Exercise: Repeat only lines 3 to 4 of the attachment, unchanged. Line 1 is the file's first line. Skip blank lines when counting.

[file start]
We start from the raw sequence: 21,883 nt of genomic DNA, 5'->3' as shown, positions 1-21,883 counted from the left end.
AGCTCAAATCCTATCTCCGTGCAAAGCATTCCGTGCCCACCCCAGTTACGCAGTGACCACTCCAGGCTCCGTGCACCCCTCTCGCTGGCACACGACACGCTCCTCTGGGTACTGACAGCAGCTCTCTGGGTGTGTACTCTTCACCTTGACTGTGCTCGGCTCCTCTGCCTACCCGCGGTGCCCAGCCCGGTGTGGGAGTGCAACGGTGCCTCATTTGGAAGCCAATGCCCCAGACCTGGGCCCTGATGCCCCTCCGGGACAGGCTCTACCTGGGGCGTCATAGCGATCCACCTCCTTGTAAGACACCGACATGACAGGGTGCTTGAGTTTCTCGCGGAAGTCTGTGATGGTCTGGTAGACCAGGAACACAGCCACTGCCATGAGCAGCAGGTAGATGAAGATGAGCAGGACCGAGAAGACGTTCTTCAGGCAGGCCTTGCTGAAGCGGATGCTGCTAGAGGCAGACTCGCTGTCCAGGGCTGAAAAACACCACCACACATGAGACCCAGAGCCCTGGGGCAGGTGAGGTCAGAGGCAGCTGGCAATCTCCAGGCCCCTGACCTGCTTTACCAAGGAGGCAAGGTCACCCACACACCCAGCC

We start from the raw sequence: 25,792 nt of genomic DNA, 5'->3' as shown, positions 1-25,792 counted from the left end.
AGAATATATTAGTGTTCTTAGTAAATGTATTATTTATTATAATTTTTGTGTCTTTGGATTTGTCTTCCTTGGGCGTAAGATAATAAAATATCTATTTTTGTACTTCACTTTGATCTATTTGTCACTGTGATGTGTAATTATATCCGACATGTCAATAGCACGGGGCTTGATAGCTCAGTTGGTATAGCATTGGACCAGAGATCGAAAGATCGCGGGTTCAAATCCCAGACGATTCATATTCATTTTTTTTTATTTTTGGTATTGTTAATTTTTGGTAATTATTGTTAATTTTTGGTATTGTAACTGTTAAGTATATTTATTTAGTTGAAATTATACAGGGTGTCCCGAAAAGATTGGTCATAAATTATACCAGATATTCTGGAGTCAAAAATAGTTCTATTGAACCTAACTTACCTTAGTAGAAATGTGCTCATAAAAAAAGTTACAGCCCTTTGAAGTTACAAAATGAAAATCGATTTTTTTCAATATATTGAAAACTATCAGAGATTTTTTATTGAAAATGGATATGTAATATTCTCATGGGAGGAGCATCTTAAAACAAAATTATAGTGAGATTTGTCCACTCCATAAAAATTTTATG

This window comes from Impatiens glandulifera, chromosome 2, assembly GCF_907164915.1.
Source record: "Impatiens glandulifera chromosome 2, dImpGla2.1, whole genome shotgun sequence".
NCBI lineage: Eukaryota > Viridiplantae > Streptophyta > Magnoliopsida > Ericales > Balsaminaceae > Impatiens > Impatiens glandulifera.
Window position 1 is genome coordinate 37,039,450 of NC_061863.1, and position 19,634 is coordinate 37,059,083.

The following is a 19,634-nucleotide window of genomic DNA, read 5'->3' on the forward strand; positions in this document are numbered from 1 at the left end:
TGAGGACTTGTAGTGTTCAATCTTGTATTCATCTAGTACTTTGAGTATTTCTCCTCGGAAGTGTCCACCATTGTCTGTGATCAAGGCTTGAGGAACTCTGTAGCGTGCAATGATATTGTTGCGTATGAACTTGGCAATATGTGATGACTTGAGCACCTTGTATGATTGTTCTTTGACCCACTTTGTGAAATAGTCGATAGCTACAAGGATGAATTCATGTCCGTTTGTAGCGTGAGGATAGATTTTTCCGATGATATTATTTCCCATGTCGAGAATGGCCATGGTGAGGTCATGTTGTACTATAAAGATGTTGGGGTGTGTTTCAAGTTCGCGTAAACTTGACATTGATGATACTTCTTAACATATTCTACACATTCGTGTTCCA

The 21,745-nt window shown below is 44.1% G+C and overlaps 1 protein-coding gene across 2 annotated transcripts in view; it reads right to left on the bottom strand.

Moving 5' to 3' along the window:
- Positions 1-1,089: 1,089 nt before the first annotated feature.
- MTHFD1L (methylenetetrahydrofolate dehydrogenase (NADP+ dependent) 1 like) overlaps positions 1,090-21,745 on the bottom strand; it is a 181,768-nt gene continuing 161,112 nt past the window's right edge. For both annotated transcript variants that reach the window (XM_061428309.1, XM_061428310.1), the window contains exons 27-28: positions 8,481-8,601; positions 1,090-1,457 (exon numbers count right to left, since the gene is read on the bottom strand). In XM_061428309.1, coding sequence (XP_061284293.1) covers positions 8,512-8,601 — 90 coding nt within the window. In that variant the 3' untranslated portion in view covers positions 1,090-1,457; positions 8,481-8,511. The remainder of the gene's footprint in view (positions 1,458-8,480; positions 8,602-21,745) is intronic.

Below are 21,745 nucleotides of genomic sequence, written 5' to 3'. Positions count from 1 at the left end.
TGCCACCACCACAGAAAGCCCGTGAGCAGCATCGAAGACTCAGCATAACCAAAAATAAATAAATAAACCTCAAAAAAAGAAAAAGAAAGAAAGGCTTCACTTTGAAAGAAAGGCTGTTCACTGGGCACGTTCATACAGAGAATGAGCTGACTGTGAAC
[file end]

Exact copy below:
We start from the raw sequence: 25,792 nt of genomic DNA, 5'->3' as shown, positions 1-25,792 counted from the left end.
AGAATATATTAGTGTTCTTAGTAAATGTATTATTTATTATAATTTTTGTGTCTTTGGATTTGTCTTCCTTGGGCGTAAGATAATAAAATATCTATTTTTGTACTTCACTTTGATCTATTTGTCACTGTGATGTGTAATTATATCCGACATGTCAATAGCACGGGGCTTGATAGCTCAGTTGGTATAGCATTGGACCAGAGATCGAAAGATCGCGGGTTCAAATCCCAGACGATTCATATTCATTTTTTTTTATTTTTGGTATTGTTAATTTTTGGTAATTATTGTTAATTTTTGGTATTGTAACTGTTAAGTATATTTATTTAGTTGAAATTATACAGGGTGTCCCGAAAAGATTGGTCATAAATTATACCAGATATTCTGGAGTCAAAAATAGTTCTATTGAACCTAACTTACCTTAGTAGAAATGTGCTCATAAAAAAAGTTACAGCCCTTTGAAGTTACAAAATGAAAATCGATTTTTTTCAATATATTGAAAACTATCAGAGATTTTTTATTGAAAATGGATATGTAATATTCTCATGGGAGGAGCATCTTAAAACAAAATTATAGTGAGATTTGTCCACTCCATAAAAATTTTATG